Romania Tipping Protocol, Romania Gratuities, & Romania Culture
- DO wear suits for business occasions.
- DO dress casually but nicely for other occasions. Avoid jeans and sneakers.
- DO dress conservatively if visiting a church or monastery. Women should wear full length skirts or pants and a shirt that covers their shoulders.
- DO expect to be served food even if you decline the offer. Refusals are often seen as being polite and not always taken seriously, so if you really don't want food, you must be firm.
- DON'T eat until the host says "pofta buna," which means "good appetite."
- DON'T put your napkin on your lap. Leave it on the table.
- DO use bread to soak up sauce or gravy.
- DO indicate that you are still eating by crossing your fork and knife on your plate.
- DO indicate that you are finished eating by placing your knife and fork across your plate with the handles facing to the right and the prongs facing downwards.
- DON'T give flowers in even numbers. Even numbers are for funerals.
- DO give roses or carnations as a gift.
- DO open your gift upon receipt, though some Romanians may not do this.
- DO wrap gifts.
- DO give gifts such as chocolates, wine, or Western cosmetics and clothing.
Visting Someone's Home
- DO arrive on time if going to a Romanian's home for dinner, or no more than 15 minutes late for a party.
- DO check to see if your hosts are wearing shoes. If not, you will probably have to remove yours.
- DO bring flowers, chocolate or liquor for your hosts, and bring a gift for their children, too.
- DO take time to built a personal relationship before getting down to business.
- DO make an appointment 2-3 weeks in advance. Avoid scheduling meetings in July and August, which is often vacation time. Also avoid scheduling meetings during the two weeks before and after Christmas and the week before and after Easter.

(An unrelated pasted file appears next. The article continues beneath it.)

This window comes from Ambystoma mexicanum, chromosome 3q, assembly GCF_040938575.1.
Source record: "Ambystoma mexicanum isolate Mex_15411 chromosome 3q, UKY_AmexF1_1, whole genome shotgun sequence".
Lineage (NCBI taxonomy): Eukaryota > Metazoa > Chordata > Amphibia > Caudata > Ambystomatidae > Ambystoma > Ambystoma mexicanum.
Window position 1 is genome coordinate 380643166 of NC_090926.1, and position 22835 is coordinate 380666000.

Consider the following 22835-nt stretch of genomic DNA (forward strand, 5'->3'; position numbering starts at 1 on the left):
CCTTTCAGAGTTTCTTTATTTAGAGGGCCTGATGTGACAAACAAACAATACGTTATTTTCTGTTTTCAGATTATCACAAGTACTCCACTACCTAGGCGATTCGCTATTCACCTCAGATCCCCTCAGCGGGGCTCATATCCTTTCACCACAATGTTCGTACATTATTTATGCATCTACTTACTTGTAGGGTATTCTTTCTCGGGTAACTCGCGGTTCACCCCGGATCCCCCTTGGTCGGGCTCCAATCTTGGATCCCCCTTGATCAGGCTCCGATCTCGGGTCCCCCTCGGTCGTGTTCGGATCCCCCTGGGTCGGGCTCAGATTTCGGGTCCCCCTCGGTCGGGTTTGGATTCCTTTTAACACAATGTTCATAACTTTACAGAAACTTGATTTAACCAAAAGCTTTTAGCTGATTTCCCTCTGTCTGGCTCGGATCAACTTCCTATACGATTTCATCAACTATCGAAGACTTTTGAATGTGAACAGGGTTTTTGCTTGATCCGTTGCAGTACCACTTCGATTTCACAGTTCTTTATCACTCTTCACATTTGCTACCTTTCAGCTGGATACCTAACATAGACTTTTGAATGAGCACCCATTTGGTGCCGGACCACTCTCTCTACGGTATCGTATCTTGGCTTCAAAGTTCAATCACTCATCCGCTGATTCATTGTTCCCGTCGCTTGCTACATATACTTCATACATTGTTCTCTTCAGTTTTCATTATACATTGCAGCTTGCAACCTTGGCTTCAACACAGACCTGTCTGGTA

- DO be on time, but don't expect your Romanian associates to be punctual, unless you are meeting with an entrepreneurial company or a company that frequently does international business.
- DON'T sit until told where to sit.
- DON'T remove your jacket without permission or until the most senior ranking Romanian businessperson does.
- DO be patient. Romanians can be tough negotiators and decisions often need to go through many layers of approval.
- DON'T use hyperbole or high-pressure sales tactics.
- DON'T be too direct. It can be seen as rude.
- DO have one side of your business card translated into Romanian.
- DO include any advanced academic degrees on your card, as well as your company's founding date if the company has been around for over 50 years.
- DO exchange handshakes upon greeting.
- DO expect older men to greet a woman by kissing her hand.
- DO cheek kiss with close friends. Kiss once on each cheek, starting with the left.
- DON'T mistake the Romanian language for being a Slavic language, or related to Hungarian, Turkish, or Albanian. It will be very offensive.
- DON'T incorrectly assume that Romania was part of the Soviet Union or the Russian Empire.
- DO expect to have to repeatedly refuse if you are offered something that you don't want. In Romania, "no" doesn't always mean "no" because it's considered polite to refuse.
The tip is usually 10% of the bill and is expected in restaurants, coffee shops, taxis, and hair dressers. Many other shops not frequented by westerners refuse tips, perceiving them as a form of bribery.
Our Romania Tipping Recommendations
- Taxis and Limos: Tipping optional, Round up to next bill/large coin
- Airport Shuttles: Tipping not required